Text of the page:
May 1st is a holiday for many people all over the world, the main one being International Worker’s Day (or May Day). May 1st for the most part, no matter where you are or what it is called is usually a day for marches and political protests, even here in the Russian Federation. May 1st, for some, is also a neo-pagan holiday, a saint's feast day, a day for organized labor and in many countries a national holiday.

International Workers' Day is one of the main celebrations organized by international labor movement and for the most part left-wing movements and usually is marked by demonstrations and marches attended for the most part by working people and the members of labor unions all over the world. It is celebrated officially in over 80 countries and unofficially in many others.

International Workers' Day began as a commemoration of the Haymarket Massacre in Chicago, Illinois in the US, which occurred in 1886. The event occurred as police were attempting to break up a demonstration by workers for an eight-hour workday. A bomb made of dynamite went off causing the polivce to open fire on the demonstrators and killing dozens, including their own police officers.

In 1889, the first congress of the Second International, after the First International moved from London to New York and for all intents and purposes disbanded, called for massive international demonstrations to mark the 1890 anniversary of the Chicago tragedy. They were so successful that May Day was officially recognized as an annual event by the organization in 1891.

At the beginning of the 19th century the prevailing workday was from sunrise until sunset, making the actual workday up to twenty hours long all over the world. This was especially prevalent in the United States, where the protests and thus the holiday originate. May Day’s roots are inseparable from the struggle for the shorter workday, which began almost at the same time as the factory system in the United States. The demand for the shorter workday is a demand of major political significance for the working class.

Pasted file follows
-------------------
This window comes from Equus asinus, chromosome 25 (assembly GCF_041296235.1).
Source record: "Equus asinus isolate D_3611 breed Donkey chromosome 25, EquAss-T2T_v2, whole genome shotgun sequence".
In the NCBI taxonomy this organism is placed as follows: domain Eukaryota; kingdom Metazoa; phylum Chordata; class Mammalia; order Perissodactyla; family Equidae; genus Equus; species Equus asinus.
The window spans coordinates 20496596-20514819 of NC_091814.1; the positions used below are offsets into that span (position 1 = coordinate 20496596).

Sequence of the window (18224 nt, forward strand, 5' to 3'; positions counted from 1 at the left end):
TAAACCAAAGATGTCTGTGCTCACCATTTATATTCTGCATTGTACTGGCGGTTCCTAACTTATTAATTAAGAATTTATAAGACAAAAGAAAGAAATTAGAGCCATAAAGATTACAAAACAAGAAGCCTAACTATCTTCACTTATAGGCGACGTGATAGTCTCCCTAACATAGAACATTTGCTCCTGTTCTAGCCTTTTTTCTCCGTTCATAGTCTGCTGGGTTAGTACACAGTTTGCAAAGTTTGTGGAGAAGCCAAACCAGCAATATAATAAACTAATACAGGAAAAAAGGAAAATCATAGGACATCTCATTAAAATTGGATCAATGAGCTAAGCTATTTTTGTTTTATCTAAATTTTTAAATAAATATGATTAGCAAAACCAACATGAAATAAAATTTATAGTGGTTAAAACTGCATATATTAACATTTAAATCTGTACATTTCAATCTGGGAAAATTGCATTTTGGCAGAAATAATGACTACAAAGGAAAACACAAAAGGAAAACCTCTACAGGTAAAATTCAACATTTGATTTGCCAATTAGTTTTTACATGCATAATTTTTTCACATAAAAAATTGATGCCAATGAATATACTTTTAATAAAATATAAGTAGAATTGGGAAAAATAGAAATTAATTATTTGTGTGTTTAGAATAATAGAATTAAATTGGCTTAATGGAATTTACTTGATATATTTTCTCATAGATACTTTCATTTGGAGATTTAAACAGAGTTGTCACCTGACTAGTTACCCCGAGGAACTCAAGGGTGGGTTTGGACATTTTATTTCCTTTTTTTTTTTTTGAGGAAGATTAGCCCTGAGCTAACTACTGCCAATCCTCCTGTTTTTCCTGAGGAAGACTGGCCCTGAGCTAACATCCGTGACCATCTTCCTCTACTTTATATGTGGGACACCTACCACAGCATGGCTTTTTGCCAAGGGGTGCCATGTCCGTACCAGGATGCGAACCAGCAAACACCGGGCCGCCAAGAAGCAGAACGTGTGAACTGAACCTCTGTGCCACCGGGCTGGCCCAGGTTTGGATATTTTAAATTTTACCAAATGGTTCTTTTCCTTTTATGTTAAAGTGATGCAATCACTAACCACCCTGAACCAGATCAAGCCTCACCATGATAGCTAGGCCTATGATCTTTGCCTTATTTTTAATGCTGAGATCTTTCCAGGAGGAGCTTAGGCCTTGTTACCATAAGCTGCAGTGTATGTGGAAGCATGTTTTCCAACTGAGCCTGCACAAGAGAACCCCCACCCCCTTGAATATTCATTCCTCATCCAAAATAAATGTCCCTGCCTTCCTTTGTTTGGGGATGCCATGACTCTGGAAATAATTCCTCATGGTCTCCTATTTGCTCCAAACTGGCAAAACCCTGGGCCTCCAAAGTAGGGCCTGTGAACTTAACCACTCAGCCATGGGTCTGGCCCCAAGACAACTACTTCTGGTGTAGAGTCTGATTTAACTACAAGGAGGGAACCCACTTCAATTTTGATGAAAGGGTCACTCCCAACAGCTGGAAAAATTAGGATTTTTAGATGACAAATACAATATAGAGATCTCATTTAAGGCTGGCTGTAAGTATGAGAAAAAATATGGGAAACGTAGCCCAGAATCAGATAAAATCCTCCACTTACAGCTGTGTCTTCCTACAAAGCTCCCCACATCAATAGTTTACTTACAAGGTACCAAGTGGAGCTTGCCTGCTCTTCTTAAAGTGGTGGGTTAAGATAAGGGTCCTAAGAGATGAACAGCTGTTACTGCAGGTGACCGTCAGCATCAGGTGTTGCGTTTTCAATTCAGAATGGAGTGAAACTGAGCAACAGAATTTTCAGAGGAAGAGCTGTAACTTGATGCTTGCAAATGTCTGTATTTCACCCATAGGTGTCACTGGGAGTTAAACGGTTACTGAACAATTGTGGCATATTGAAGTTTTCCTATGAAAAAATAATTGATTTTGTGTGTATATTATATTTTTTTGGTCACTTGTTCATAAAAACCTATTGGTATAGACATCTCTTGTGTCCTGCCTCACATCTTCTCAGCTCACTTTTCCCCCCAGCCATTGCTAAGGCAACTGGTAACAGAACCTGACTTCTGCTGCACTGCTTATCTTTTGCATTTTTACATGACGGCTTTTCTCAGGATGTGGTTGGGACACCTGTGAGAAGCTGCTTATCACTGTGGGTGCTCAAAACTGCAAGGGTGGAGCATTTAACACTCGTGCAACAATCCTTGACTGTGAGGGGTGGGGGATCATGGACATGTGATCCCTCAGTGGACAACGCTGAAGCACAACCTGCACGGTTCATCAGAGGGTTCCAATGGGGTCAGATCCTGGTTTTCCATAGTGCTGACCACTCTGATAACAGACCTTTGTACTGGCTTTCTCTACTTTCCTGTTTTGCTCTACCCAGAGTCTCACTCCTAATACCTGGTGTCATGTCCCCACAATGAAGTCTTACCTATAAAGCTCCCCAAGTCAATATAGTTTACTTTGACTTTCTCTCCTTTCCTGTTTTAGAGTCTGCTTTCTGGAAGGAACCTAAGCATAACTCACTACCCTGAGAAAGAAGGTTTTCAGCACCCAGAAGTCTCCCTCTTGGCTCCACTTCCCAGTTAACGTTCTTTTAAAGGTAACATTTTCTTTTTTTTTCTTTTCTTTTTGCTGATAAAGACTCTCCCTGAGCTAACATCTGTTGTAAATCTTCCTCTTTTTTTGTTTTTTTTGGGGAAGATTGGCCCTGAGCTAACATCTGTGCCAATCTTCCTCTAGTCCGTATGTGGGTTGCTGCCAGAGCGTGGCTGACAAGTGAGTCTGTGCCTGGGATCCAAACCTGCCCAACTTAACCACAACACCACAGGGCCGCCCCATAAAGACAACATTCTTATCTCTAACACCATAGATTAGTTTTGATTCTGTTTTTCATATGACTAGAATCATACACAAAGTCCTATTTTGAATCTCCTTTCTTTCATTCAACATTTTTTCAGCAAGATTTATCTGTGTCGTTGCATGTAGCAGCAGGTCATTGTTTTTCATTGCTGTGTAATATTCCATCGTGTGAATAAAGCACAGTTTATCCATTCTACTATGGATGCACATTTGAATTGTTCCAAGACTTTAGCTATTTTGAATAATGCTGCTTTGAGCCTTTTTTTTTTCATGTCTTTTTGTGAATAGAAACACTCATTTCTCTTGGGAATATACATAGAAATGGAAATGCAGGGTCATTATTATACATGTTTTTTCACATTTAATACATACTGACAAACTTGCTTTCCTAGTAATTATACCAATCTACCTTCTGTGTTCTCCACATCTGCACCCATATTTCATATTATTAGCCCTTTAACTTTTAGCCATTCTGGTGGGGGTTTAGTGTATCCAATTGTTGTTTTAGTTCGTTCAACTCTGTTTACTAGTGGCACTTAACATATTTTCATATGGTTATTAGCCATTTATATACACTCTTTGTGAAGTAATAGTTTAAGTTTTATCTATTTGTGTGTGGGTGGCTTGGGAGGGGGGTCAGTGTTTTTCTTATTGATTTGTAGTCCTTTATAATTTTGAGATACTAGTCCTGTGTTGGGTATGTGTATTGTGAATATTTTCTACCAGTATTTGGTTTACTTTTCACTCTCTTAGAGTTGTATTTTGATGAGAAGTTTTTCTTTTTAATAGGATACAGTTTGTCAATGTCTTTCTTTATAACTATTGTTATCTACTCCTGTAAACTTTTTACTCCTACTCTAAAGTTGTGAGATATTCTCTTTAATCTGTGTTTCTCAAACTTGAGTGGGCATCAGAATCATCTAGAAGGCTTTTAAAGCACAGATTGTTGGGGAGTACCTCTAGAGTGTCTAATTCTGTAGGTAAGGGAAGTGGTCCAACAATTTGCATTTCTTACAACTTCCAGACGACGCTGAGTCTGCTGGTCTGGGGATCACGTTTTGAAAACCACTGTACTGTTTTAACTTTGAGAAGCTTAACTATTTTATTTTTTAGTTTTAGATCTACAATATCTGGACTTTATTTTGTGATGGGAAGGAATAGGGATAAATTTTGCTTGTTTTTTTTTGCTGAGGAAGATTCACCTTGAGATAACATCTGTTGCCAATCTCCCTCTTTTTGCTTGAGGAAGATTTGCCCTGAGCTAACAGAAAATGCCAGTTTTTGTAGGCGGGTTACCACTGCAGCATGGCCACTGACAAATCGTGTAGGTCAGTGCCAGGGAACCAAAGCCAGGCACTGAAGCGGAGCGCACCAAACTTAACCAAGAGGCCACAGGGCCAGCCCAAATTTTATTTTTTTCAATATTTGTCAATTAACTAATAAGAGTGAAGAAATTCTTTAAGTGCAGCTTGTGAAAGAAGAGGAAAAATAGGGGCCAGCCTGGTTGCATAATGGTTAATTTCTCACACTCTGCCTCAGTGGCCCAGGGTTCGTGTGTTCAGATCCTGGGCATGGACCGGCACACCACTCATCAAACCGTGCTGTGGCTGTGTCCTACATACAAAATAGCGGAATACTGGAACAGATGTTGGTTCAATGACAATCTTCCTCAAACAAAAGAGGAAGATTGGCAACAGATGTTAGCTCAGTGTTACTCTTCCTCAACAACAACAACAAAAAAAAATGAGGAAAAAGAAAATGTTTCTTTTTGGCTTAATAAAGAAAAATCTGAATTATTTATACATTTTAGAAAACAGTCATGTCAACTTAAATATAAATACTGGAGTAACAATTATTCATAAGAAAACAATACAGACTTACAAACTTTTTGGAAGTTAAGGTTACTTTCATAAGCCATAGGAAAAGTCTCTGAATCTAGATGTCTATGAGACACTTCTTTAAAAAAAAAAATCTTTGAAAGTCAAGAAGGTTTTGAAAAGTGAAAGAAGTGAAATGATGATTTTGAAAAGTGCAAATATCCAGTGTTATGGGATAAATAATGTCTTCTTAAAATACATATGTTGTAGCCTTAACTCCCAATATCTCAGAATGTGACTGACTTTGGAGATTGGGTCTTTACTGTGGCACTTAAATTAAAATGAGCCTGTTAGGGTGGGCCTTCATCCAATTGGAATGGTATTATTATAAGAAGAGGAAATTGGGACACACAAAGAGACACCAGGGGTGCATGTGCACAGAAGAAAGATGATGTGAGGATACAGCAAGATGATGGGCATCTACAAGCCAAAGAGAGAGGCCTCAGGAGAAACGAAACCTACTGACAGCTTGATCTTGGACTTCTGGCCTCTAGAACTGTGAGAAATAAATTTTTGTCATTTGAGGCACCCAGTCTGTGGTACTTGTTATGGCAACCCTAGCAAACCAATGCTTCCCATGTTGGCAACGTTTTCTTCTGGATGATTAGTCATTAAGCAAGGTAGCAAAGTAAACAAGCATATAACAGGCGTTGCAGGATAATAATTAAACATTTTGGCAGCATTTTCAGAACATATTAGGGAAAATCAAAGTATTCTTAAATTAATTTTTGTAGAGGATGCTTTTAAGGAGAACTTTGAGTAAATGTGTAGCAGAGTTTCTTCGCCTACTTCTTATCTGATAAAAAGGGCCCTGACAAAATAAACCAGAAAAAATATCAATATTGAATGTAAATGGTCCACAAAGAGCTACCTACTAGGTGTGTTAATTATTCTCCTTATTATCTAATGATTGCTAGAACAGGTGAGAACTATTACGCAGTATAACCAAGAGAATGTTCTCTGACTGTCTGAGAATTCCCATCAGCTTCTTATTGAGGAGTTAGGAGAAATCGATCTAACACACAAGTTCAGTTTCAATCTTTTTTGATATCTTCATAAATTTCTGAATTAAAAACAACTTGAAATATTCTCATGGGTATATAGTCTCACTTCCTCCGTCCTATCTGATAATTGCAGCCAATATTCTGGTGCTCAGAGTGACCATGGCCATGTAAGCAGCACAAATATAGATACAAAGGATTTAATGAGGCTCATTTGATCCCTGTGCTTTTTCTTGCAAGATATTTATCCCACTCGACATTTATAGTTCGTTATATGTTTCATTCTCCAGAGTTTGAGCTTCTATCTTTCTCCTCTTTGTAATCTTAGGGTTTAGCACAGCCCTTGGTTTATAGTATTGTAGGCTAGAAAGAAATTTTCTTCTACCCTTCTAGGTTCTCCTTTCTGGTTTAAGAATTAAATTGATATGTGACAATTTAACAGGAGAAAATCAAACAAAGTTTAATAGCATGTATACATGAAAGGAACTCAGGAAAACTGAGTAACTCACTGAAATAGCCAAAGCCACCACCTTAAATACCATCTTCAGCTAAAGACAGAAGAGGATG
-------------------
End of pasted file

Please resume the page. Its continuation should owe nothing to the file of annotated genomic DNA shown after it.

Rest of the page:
In 1867, in the first volume of Capital, Karl Marx mentioned the eight-hour-workday movement when writing about the class interests of black and white workers. He wrote; In the United States of America, any sort of independent labor movement was paralyzed so long as slavery disfigured a part of the republic. Labor with a white skin cannot emancipate itself where labor with a black skin is branded. But out of the death of slavery a new vigorous life sprang. The first fruit of the Civil War was an agitation for the 8-hour day – a movement which ran with express speed from the Atlantic to the Pacific, from New England to California. Marx also called attention to the fact that within two weeks of each other, a workers' convention in Baltimore, Maryland voted for the 8-hour day, and an international workers congress in Geneva, Switzerland, adopted a similar decision.

In 2006 the site Worker’s World stated that a giant had awakened in the heart of imperialist America. They wrote that the “invisible” workers who for decades had been vilified and exploited in quasi-slavery conditions, who get up at dawn to pick the vegetables and fruits we all eat, who work in the crowded and many times unsafe areas of restaurants, shops and food processing plants, who clean and tidy hotels and homes, who take care of children and toil in so many areas for a meager wage with no benefits, were spearheading a revival of working class struggle with a call for a boycott and strike on May Day. Unfortunately not much has changed in the US.

This year the same site states that more than 1 million workers have been deported from the U.S. since the 2008 presidential election and that the systemic racism and violence toward people of color, exemplified by the killing of Trayvon Martin, plus the ongoing and deepening crisis in jobs, housing and education, makes the need for workers and oppressed people to take to the streets on May Day even more decisive. Will something change this year? I seriously doubt it because those in power, better known now as the 1% will not allow it.

The main message behind May Day is the emancipation and the empowerment of the proletariat, something championed by Socialist and Communist movements worldwide, however even the Catholic Church could not ignore this just and universal struggle and in 1955, in an attempt to maintain support and in response to communists dedicated May 1st to "Saint Joseph the Worker".

Classically right-wing governments and fascist movements have traditionally sought to repress the message behind May Day, with fascist governments in Germany, Portugal, Italy, and Spain abolishing the holiday. Even in the US, where the origins of the workers’ holiday lie, the official May 1st holiday is called Loyalty Day, a day when people pledge loyalty the US, a fact from which many conclusions might be reached. In a country built on the exploitation and blood of slaves, immigrants and the poor and the genocide of the Indians, worker’s rights is not something very popular with the ruling class. Where could it all lead?

Happy May Day.